The additional faculty appointments necessary to bring Western's student/faculty ratio to the Canadian average (excluding Ontario) and the hiring of new staff should begin in 1999 and be in place by 2004, when the Double Cohort enrolments reach the maximum level. Given what will be an increasingly competitive North American market for new faculty, hiring should begin in the coming year. The MET memo (p.3.) states that "Operating costs will be considered at the next stage of the project. It is not necessary to comment on operating costs at this time". Nonetheless, Western wishes to underline the crucial importance of MET commitments to increase operating budgets in a timely fashion to meet the demands of faculty and staff appointments.
4. Academic Space Requirements
In order to accommodate the Double Cohort related expansion, Western will require significant additional space in all areas, including classroom facilities, instructional laboratories, computer facilities, research facilities, faculty and staff offices, graduate and undergraduate student space, library facilities, student service facilities, maintenance space, and other central service space.
Based on the most recent information available (the 1995-96 COU report on Inventory of Physical Facilities of Ontario Universities), Western's required space per student is 12.4 Net Assignable Square Metres (NASM). Based on this factor, Western's additional space requirement amounts to:
40,746 sqm = 3,286 * 12.4
For construction purposes, we gross the NASM up by a factor of 1.4 to get gross square metres of 57,044. We will use a rough construction and renovation cost per gross square metre of $2,200 -- which includes utilities infrastructure costs associated with new construction. The estimated cost of this additional space is then $125.5 million. We would seek to put these funds to a number of specific projects, such as the following:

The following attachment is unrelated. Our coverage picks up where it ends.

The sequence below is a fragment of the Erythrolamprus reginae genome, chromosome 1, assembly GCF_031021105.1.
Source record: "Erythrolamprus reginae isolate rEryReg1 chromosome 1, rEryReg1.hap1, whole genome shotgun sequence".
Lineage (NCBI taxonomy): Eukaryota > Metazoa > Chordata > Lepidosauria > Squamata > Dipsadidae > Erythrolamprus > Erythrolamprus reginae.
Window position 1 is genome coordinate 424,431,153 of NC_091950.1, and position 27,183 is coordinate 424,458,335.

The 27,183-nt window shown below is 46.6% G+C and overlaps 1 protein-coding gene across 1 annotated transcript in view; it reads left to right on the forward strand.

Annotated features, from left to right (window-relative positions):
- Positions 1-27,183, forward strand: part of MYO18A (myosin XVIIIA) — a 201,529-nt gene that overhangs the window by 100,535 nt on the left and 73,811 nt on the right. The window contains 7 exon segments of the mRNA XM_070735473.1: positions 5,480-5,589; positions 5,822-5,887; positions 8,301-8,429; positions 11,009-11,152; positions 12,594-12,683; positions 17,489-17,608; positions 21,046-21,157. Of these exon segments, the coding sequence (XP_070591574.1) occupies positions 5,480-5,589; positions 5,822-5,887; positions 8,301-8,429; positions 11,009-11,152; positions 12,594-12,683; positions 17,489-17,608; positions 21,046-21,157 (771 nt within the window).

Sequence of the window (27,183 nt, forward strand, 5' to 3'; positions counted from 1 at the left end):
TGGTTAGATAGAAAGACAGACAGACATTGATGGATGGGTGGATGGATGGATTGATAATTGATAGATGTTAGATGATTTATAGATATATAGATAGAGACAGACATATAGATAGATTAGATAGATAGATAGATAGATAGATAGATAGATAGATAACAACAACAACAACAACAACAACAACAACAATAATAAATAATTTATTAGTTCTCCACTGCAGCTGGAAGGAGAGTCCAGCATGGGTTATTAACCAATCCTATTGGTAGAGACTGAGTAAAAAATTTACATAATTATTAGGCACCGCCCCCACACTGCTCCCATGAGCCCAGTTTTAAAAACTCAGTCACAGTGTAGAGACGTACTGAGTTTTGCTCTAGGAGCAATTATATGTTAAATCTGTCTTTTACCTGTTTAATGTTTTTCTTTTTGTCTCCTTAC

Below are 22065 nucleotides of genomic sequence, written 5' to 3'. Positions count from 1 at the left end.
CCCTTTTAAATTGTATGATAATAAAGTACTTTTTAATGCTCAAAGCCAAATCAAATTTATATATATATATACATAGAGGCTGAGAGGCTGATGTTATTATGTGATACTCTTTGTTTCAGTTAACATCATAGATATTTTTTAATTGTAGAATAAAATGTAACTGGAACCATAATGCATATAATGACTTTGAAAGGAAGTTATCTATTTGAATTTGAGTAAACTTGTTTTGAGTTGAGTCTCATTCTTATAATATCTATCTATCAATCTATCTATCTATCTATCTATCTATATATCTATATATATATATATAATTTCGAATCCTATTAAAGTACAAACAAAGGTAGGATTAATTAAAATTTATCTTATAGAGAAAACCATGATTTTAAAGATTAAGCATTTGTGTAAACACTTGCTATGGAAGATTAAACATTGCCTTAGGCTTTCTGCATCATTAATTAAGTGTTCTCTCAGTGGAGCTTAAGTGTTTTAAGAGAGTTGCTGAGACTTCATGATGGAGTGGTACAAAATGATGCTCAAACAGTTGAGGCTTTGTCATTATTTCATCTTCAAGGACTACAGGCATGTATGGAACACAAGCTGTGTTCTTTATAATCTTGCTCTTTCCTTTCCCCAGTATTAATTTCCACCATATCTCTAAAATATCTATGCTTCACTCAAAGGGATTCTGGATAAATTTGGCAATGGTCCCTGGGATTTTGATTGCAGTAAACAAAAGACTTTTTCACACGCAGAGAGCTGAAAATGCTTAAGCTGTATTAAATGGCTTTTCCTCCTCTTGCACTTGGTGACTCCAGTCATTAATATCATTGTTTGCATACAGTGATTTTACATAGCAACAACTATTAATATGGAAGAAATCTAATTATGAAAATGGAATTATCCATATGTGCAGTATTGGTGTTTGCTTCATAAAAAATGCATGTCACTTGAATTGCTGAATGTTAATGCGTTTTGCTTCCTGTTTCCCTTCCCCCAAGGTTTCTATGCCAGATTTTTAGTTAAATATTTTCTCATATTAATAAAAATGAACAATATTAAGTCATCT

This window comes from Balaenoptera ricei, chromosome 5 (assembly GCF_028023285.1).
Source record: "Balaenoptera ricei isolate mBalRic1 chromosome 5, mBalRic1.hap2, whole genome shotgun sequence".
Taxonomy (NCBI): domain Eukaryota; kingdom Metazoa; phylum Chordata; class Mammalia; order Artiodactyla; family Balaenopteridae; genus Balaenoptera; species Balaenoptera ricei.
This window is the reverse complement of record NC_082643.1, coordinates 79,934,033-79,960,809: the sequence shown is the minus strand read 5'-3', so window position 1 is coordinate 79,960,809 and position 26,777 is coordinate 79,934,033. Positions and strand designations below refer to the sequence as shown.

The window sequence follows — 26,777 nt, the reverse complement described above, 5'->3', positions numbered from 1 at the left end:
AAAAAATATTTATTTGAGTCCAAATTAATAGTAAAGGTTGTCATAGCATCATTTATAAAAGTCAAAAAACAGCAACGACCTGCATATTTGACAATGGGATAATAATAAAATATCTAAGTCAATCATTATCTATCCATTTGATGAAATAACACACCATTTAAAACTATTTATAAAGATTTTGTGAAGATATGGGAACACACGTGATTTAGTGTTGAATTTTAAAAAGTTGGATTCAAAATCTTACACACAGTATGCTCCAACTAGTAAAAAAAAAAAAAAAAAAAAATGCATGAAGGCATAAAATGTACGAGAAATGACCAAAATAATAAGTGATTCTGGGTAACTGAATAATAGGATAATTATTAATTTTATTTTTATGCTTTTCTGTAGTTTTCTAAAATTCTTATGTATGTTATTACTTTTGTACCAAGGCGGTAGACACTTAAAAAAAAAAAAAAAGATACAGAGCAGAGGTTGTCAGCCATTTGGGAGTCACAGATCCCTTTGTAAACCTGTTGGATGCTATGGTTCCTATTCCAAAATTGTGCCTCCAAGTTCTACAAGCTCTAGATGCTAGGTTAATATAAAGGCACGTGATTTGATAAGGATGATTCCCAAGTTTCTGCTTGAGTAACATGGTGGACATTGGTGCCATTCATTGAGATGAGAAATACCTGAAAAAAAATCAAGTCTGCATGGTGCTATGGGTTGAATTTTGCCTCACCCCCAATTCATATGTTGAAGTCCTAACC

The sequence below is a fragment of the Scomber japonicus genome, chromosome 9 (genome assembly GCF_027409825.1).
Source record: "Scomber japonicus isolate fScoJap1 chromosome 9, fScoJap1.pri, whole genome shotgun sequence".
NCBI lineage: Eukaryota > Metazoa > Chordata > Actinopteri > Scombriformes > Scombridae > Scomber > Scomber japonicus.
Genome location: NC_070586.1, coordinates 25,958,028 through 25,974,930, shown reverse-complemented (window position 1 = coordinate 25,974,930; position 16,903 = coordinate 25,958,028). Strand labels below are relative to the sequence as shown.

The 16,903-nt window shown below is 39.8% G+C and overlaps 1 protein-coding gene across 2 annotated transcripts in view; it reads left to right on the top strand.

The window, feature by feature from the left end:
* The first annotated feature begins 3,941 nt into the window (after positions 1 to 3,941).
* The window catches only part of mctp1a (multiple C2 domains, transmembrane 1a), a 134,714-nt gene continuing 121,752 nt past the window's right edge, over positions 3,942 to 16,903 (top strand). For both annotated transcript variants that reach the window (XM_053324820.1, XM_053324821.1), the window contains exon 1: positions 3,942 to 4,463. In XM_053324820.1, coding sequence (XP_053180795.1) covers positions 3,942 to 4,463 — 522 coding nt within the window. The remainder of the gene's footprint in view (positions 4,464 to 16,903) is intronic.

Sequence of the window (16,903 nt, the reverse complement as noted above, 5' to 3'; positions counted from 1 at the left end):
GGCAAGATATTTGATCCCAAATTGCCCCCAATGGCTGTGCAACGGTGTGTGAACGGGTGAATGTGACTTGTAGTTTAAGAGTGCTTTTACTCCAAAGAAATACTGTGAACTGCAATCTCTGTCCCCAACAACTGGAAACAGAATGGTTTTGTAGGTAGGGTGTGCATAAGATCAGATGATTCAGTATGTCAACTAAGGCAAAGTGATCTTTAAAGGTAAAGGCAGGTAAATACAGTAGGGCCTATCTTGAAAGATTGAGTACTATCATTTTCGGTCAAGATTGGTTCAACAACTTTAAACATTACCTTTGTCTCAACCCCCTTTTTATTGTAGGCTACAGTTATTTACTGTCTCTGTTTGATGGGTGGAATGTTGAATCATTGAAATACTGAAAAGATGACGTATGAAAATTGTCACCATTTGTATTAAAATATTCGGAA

5. Student Residence Space
In the fall of 1999, with the opening of Elgin Hall, Western and its affiliated colleges will have about 4,340 beds for undergraduate students on campus. (This figure excludes 250 spaces at Westminster College, an independent institution whose residence policy is currently under discussion). All first-year students are guaranteed a residence place at Western, and we seek for academic reasons to have a reasonable proportion (about 25%) of the total residence space occupied by upper-year students. We estimate that next fall, of some 5,000 first-time full-time Year 1 undergraduates, about 66% will be in residence.
To gauge the impact of the Double Cohort on Western's residence, we focus on first-time full-time Year 1 undergraduates, for which the Double Cohort reaches a peak of 12,800 for Ontario in 2003 in MET's Scenario 2. Western's share of this, at 9.8%, is 1,254. If we seek to provide spaces for 66% of that group, we require 830 places. The two residences built at Western over the last four years have had a capital cost of about $45,000 per student space. The cost of the 830 places would then be $37.4 million. Western and its affiliated colleges would seek to fund a large part of this cost on the basis of rents paid by students and to keep the residences full after the Double Cohort, in part by renting to graduate students. Nonetheless, given the risks involved in building residences when future demand is uncertain, we are asking MET for one-third of the cost of new residences for the Double Cohort, to a maximum of $12.5 million.
Cost of new residence spaces $12.5 million = 830*$45,000*(1/3)
6. Information Technology and Distance Delivery